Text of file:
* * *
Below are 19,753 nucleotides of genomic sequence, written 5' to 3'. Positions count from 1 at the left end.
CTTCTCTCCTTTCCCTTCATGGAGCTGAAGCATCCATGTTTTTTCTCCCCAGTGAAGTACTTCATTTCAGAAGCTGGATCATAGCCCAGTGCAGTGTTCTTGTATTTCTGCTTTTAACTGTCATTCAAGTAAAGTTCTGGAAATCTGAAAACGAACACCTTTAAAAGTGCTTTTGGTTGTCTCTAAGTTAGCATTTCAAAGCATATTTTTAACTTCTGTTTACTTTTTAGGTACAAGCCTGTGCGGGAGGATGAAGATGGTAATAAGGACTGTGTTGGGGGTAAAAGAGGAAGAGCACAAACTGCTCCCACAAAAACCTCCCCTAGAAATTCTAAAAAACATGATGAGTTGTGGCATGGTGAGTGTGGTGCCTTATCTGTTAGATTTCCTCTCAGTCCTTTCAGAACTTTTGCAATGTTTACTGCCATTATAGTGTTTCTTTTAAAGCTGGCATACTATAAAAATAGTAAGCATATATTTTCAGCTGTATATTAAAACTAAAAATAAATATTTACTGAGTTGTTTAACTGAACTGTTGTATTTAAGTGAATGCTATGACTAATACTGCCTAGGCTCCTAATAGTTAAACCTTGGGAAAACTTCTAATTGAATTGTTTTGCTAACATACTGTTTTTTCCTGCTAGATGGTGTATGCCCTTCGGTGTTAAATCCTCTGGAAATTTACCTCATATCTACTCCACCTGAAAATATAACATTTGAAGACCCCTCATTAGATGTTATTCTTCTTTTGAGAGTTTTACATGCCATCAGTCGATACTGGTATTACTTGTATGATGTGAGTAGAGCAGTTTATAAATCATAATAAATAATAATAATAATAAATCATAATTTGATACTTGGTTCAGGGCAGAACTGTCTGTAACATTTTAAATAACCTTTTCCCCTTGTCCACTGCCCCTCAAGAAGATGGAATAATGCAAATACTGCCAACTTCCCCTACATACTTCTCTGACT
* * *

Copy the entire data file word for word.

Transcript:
Below are 19,753 nucleotides of genomic sequence, written 5' to 3'. Positions count from 1 at the left end.
CTTCTCTCCTTTCCCTTCATGGAGCTGAAGCATCCATGTTTTTTCTCCCCAGTGAAGTACTTCATTTCAGAAGCTGGATCATAGCCCAGTGCAGTGTTCTTGTATTTCTGCTTTTAACTGTCATTCAAGTAAAGTTCTGGAAATCTGAAAACGAACACCTTTAAAAGTGCTTTTGGTTGTCTCTAAGTTAGCATTTCAAAGCATATTTTTAACTTCTGTTTACTTTTTAGGTACAAGCCTGTGCGGGAGGATGAAGATGGTAATAAGGACTGTGTTGGGGGTAAAAGAGGAAGAGCACAAACTGCTCCCACAAAAACCTCCCCTAGAAATTCTAAAAAACATGATGAGTTGTGGCATGGTGAGTGTGGTGCCTTATCTGTTAGATTTCCTCTCAGTCCTTTCAGAACTTTTGCAATGTTTACTGCCATTATAGTGTTTCTTTTAAAGCTGGCATACTATAAAAATAGTAAGCATATATTTTCAGCTGTATATTAAAACTAAAAATAAATATTTACTGAGTTGTTTAACTGAACTGTTGTATTTAAGTGAATGCTATGACTAATACTGCCTAGGCTCCTAATAGTTAAACCTTGGGAAAACTTCTAATTGAATTGTTTTGCTAACATACTGTTTTTTCCTGCTAGATGGTGTATGCCCTTCGGTGTTAAATCCTCTGGAAATTTACCTCATATCTACTCCACCTGAAAATATAACATTTGAAGACCCCTCATTAGATGTTATTCTTCTTTTGAGAGTTTTACATGCCATCAGTCGATACTGGTATTACTTGTATGATGTGAGTAGAGCAGTTTATAAATCATAATAAATAATAATAATAATAAATCATAATTTGATACTTGGTTCAGGGCAGAACTGTCTGTAACATTTTAAATAACCTTTTCCCCTTGTCCACTGCCCCTCAAGAAGATGGAATAATGCAAATACTGCCAACTTCCCCTACATACTTCTCTGACT